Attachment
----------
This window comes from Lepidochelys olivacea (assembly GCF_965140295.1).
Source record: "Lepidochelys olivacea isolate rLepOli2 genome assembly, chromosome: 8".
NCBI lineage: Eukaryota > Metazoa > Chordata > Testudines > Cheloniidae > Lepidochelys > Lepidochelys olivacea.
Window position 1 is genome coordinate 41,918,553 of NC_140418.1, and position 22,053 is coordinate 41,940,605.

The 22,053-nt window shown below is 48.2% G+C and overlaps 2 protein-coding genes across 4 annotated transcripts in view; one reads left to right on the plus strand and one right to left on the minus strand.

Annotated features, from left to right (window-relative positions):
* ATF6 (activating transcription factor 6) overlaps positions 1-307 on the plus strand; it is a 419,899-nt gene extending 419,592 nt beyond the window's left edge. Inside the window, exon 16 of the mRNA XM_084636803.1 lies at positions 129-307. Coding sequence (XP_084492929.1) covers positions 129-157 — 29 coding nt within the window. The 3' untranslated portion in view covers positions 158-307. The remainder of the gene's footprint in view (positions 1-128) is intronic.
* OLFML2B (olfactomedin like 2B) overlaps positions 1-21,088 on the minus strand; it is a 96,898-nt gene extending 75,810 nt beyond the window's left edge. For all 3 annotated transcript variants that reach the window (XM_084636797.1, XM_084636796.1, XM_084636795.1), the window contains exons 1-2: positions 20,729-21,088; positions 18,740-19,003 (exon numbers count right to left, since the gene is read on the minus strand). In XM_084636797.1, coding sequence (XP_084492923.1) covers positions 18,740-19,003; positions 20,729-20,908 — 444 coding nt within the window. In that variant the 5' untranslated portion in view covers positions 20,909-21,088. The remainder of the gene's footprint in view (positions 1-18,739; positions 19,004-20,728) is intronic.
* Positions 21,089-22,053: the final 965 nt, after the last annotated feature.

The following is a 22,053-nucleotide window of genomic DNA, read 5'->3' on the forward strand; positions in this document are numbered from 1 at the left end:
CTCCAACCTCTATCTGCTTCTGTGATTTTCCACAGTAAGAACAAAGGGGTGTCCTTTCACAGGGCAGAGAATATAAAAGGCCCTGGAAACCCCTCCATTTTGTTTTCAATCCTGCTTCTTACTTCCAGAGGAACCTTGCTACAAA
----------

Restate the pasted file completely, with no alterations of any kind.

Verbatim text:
This window comes from Lepidochelys olivacea (assembly GCF_965140295.1).
Source record: "Lepidochelys olivacea isolate rLepOli2 genome assembly, chromosome: 8".
NCBI lineage: Eukaryota > Metazoa > Chordata > Testudines > Cheloniidae > Lepidochelys > Lepidochelys olivacea.
Window position 1 is genome coordinate 41,918,553 of NC_140418.1, and position 22,053 is coordinate 41,940,605.

The 22,053-nt window shown below is 48.2% G+C and overlaps 2 protein-coding genes across 4 annotated transcripts in view; one reads left to right on the plus strand and one right to left on the minus strand.

Annotated features, from left to right (window-relative positions):
* ATF6 (activating transcription factor 6) overlaps positions 1-307 on the plus strand; it is a 419,899-nt gene extending 419,592 nt beyond the window's left edge. Inside the window, exon 16 of the mRNA XM_084636803.1 lies at positions 129-307. Coding sequence (XP_084492929.1) covers positions 129-157 — 29 coding nt within the window. The 3' untranslated portion in view covers positions 158-307. The remainder of the gene's footprint in view (positions 1-128) is intronic.
* OLFML2B (olfactomedin like 2B) overlaps positions 1-21,088 on the minus strand; it is a 96,898-nt gene extending 75,810 nt beyond the window's left edge. For all 3 annotated transcript variants that reach the window (XM_084636797.1, XM_084636796.1, XM_084636795.1), the window contains exons 1-2: positions 20,729-21,088; positions 18,740-19,003 (exon numbers count right to left, since the gene is read on the minus strand). In XM_084636797.1, coding sequence (XP_084492923.1) covers positions 18,740-19,003; positions 20,729-20,908 — 444 coding nt within the window. In that variant the 5' untranslated portion in view covers positions 20,909-21,088. The remainder of the gene's footprint in view (positions 1-18,739; positions 19,004-20,728) is intronic.
* Positions 21,089-22,053: the final 965 nt, after the last annotated feature.

The following is a 22,053-nucleotide window of genomic DNA, read 5'->3' on the forward strand; positions in this document are numbered from 1 at the left end:
CTCCAACCTCTATCTGCTTCTGTGATTTTCCACAGTAAGAACAAAGGGGTGTCCTTTCACAGGGCAGAGAATATAAAAGGCCCTGGAAACCCCTCCATTTTGTTTTCAATCCTGCTTCTTACTTCCAGAGGAACCTTGCTACAAA